a = r - 1, b = n - r, K = con)))

(the eval() is not needed in S).

However, in R there is a much easier solution:

dorder <- function(n, r, pfun, dfun) {
  con <- round(exp(lgamma(n + 1) - lgamma(r) - lgamma(n - r + 1)))
  function(x) {
    con * pfun(x)^(r - 1) * (1 - pfun(x))^(n - r) * dfun(x)

This seems to be the "natural" implementation, and it works because the free variables in the returned function can be looked up in the defining environment (this is lexical scope).

Note that what you really need is the function closure, i.e., the body along with all variable bindings needed for evaluating it. Since in the above version, the free variables in the value function are not modified, you can actually use it in S as well if you abstract out the closure operation into a function MC() (for "make closure"):

dorder <- function(n, r, pfun, dfun) {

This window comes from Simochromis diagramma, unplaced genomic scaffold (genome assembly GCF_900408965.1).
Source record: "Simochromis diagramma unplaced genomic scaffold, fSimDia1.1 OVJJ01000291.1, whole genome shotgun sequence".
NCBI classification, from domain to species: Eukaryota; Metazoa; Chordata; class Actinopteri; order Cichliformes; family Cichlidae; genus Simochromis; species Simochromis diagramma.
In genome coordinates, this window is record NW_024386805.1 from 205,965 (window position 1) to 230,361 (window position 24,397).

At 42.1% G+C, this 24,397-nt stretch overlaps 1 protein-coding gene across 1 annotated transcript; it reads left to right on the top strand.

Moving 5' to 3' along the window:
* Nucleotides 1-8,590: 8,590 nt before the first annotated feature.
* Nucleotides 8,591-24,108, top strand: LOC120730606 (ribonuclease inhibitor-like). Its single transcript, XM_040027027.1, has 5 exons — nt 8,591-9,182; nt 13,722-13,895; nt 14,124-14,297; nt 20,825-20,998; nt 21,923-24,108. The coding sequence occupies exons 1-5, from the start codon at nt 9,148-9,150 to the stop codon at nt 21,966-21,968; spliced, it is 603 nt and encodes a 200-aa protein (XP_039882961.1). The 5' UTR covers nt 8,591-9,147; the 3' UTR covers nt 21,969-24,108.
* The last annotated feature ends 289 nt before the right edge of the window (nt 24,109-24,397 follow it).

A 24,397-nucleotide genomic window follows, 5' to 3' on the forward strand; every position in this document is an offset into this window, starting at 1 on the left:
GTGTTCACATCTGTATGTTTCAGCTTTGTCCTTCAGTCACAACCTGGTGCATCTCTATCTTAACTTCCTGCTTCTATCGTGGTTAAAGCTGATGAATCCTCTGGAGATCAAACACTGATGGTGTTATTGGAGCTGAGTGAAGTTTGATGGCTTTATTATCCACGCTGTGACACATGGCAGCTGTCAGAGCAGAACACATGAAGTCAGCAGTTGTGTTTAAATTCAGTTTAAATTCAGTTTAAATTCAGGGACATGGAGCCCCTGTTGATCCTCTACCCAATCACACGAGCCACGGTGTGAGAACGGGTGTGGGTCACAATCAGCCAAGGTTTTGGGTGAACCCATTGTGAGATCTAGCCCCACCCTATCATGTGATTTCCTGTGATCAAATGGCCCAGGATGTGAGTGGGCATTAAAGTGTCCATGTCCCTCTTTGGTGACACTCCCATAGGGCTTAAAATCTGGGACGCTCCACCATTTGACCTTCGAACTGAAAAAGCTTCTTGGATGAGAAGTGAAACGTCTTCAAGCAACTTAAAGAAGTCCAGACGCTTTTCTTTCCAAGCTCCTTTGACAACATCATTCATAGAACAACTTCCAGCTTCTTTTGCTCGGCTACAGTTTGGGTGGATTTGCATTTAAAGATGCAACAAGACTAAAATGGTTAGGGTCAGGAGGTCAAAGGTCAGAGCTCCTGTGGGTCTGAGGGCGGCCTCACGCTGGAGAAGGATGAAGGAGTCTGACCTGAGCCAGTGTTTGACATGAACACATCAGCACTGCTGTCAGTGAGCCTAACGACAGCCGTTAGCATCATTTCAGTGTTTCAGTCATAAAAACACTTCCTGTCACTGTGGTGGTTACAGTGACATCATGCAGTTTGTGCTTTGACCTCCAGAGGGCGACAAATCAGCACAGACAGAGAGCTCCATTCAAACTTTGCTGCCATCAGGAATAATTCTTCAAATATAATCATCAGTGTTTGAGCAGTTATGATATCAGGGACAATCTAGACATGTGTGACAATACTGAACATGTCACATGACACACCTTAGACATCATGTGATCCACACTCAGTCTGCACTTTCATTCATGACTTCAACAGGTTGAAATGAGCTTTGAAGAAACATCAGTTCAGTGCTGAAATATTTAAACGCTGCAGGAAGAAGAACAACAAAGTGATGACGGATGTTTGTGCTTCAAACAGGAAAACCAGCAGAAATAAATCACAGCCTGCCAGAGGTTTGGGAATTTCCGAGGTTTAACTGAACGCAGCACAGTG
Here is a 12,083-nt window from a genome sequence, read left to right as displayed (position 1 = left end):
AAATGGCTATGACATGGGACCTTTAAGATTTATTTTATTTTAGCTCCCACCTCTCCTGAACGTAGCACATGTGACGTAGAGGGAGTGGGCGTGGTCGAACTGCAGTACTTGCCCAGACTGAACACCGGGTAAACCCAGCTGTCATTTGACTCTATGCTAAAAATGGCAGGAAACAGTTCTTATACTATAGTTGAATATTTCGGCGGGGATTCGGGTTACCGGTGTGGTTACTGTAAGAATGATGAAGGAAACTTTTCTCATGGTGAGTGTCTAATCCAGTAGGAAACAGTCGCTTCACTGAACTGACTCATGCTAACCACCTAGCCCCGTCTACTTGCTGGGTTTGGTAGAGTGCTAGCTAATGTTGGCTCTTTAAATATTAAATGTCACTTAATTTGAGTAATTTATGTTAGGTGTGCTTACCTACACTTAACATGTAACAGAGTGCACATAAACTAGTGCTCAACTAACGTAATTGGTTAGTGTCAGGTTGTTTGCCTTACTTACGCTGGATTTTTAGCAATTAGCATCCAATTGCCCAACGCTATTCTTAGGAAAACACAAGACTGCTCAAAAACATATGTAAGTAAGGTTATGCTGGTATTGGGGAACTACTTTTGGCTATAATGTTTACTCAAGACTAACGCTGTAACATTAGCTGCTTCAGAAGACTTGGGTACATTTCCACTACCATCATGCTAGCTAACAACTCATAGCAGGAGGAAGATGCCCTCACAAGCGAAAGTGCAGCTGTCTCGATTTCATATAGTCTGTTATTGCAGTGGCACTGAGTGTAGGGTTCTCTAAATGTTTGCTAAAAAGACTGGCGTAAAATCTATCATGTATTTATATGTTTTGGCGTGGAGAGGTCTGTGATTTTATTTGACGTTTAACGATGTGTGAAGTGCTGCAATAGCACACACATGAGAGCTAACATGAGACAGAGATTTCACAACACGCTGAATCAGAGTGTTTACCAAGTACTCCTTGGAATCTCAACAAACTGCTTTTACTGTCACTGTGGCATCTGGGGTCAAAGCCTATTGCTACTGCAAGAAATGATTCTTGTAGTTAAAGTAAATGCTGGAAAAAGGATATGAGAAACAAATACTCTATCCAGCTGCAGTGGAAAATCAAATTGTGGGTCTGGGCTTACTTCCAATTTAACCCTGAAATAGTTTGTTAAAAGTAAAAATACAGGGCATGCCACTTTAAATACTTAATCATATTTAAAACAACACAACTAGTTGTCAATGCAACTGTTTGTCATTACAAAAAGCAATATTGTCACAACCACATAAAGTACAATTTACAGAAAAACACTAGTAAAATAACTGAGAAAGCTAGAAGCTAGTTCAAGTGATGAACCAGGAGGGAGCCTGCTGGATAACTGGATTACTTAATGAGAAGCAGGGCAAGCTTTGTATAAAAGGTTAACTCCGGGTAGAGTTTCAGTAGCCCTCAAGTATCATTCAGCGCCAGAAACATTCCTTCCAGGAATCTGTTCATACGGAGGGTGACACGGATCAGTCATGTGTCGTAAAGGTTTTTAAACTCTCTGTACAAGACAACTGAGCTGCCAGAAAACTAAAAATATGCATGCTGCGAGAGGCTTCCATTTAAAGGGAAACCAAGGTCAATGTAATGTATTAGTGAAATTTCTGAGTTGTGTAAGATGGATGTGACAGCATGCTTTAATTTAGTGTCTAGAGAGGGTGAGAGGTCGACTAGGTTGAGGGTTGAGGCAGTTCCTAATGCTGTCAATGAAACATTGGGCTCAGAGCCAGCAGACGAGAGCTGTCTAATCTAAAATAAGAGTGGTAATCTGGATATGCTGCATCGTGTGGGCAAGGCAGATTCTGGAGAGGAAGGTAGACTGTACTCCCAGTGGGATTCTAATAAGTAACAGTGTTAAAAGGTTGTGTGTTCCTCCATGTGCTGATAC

con <- round(exp(lgamma(n + 1) - lgamma(r) - lgamma(n - r + 1)))
  MC(function(x) {
       con * pfun(x)^(r - 1) * (1 - pfun(x))^(n - r) * dfun(x)
     list(con = con, pfun = pfun, dfun = dfun, r = r, n = n))

Given the appropriate definitions of the closure operator, this works in both R and S, and is much "cleaner" than a substitute/eval solution (or one which overrules the default scoping rules by using explicit access to evaluation frames, as is of course possible in both R and S).

For R, MC() simply is

MC <- function(f, env) f

(lexical scope!), a version for S is

MC <- function(f, env = NULL) {
  env <- as.list(env)
  if (mode(f) != "function")
    stop(paste("not a function:", f))
  if (length(env) > 0 && any(names(env) == ""))